After an eventful start to the year with an emotional election season in April, Indonesian came together over the weekend as the nation celebrated its 74th Independence Day with much fanfare. In the lead-up to the big event, an online community of women took to National Monument Square with kebaya outfits and started the #SelasaBerkebaya movement to encourage other women to wear traditional costume kebaya on Tuesdays.
Meanwhile, train operator Kereta Api Indonesia also distributed flags to passengers on board and rallied them to sing the national anthem together. The creativity portrayed didn’t stop there. Capturing the Indonesian spirit was also beloved brand Gojek Indonesia, which launched the cerdikiawan (life hacker) campaign recently, inviting the public to share their very own smart and brilliant solutions to everyday problems.
So, in line with Independence Day, Marketing Interactive spoke to agency leads on what their hopes for creativity and the future are.
Ricky Subrata, chairman, BBDO Indonesia
My hope on this 74th Independence Day is for our creative industry to create a movement to neutralise the extremists and eradicate the corrupt practices.
Subarata added that despite the great job being done by the current government, the deeply rooted religious extremism and corruption practices inherited by the previous regimes still rear their ugly heads from time to time. “The government needs the participation of the society to solve those fundamental issues,” explained Subrata.
The steps, according to him, can start as small as the #SelasaBerkebaya movement. It ensures that the local multi-cultural traditions and values are remembered, and not replaced by religious extremist attributes and laws. At the workplace, he said companies can also implement kebaya Tuesdays and integrate its culture into relevant creative works.
Subrata added: “I hope to see other movements from our creative industry that our nation can participate in so that we stand united as one Indonesia. Merdeka!”
Lia Sunarjo, managing director, FAB Group
I would like to see more innovative solution-based businesses from Indonesia that can also be applied in many other countries in Asia and the world.
Citing Gojek as an example, Sunarjo said the ride-hailing company has successfully re-purpose a service and a profession, and made it relevant to today’s lifestyle needs and behaviour.
“I believe that it is not solely the role of the government to provide solutions or be the engine of progress, but it is everyone’s job to do so. It is crucial that the private sectors and the young generation take an active role in taking the nation forward,” she said. Such efforts can also stretch beyond services and fintech to sectors such as music, film and design.
Additionally, she hopes that Indonesia can build on its core belief of “unity in diversity”. By respecting diversity, Sunarjo said it will be easier for Indonesia to keep up with globalisation and adapt to differences across the world. “Our diversity is what makes us unique, and the unity is what makes us strong as a nation,” she added.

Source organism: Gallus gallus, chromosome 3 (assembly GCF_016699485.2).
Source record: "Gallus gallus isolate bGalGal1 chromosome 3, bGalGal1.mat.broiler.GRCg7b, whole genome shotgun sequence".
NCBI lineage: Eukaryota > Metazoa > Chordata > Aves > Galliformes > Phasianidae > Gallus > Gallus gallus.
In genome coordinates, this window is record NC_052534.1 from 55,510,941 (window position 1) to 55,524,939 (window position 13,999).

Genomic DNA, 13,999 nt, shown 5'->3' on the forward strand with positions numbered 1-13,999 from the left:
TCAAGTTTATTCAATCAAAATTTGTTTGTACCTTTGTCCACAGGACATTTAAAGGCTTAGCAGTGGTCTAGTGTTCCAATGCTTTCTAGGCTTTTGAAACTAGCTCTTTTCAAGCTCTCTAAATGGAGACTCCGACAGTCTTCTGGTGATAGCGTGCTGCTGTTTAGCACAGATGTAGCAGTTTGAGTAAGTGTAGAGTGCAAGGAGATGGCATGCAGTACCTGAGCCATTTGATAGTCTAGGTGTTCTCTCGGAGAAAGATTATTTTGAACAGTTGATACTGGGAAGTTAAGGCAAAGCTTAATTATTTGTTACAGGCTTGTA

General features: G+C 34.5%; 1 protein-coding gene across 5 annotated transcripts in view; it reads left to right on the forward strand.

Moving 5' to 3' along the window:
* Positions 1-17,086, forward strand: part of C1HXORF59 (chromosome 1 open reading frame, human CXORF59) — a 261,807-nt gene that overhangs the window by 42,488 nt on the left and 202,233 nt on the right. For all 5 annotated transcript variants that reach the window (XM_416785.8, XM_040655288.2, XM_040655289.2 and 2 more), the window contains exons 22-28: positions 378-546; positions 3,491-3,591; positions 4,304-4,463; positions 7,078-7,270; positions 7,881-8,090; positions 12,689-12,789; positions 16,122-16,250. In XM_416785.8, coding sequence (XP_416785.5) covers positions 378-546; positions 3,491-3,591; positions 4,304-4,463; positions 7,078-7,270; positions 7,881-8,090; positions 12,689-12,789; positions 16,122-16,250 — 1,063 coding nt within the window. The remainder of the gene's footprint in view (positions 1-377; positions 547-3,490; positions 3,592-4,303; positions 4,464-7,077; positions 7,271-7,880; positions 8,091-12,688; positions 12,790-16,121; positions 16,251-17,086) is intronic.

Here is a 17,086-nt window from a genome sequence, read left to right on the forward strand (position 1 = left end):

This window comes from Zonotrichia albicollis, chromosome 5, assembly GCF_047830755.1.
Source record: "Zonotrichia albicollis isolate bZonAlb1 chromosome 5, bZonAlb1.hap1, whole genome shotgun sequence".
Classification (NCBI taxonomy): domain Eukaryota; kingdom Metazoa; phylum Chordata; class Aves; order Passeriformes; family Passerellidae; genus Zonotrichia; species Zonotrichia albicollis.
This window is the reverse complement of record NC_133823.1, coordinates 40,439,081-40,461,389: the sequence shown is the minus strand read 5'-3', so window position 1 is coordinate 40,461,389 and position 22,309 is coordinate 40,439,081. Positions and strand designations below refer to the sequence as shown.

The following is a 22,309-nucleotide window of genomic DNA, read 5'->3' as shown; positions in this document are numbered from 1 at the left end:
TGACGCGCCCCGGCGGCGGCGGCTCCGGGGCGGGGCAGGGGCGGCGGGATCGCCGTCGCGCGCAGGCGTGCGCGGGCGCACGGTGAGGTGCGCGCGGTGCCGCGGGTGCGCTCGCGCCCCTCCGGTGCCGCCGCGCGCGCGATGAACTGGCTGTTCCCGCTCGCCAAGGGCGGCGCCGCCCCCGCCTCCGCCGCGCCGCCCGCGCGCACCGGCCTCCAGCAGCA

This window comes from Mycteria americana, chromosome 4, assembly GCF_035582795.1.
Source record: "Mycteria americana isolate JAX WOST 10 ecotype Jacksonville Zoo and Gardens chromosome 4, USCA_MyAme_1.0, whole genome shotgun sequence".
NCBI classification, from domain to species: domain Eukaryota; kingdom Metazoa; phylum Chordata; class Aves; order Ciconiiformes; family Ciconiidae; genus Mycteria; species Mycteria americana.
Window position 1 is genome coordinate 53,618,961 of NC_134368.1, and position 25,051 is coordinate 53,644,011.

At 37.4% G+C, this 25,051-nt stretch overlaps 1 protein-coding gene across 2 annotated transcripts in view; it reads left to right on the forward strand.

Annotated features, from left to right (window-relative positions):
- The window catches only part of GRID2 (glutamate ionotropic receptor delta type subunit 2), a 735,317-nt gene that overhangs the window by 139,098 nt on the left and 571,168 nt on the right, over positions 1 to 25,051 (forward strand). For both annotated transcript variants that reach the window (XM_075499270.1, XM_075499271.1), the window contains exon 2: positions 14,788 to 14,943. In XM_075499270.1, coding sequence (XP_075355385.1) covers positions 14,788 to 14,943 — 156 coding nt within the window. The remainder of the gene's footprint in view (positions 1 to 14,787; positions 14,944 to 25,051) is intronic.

Ivan Hadywibowo, CEO, Flock Indonesia
I wish for the country to shift its focus from natural resources to human capital.
Wibowo said his wish is in line with the country’s newly-appointed president’s agenda for the next five years. “In recent years, local creative talents been breaking boundaries and carrying the Indonesian flag high on the world stage. There’s no better time in country’s history for the creative industry to contribute to our country’s progress,” he said.
As the nation progresses into an “era of creative excellencies”, Wibowo expects such achievements to be the beginning of more breakthroughs to come. “It makes me incredibly proud that our local talents are showing to the world that we can compete in various industries,” he added.
Nadya Tamara, associate media director, Carat
My hope is to bring back our “Gotong Royong” spirit.
Within the media industry, Tamara said the spirit can be demonstrated in the production of solid campaigns with effectiveness and efficiency. Such outcomes often involve a lot of parties from both the agency and client sides and require “mutual vision”.
“The spirit that brings this country together and together we can achieve so much more. We can all contribute no matter what your background is. Let’s roll our sleeves and work for a better IndONEsia,” she added.
Radityo Prabowo, CEO, Daniel J Edelman (DJE) Indonesia
I hope that Indonesians will be more collaborative, putting behind our differences and putting forward a similar vision of building our nation to be even greater.
“I also hope to see a more equality on education, infrastructure, access to information as well as human rights protection. I have a confidence that Indonesia can move forward as a nation of opportunities, not just for foreign investments but also for its citizens in building their own dreams, through creative economy, art and culture, also science and technology,” he added.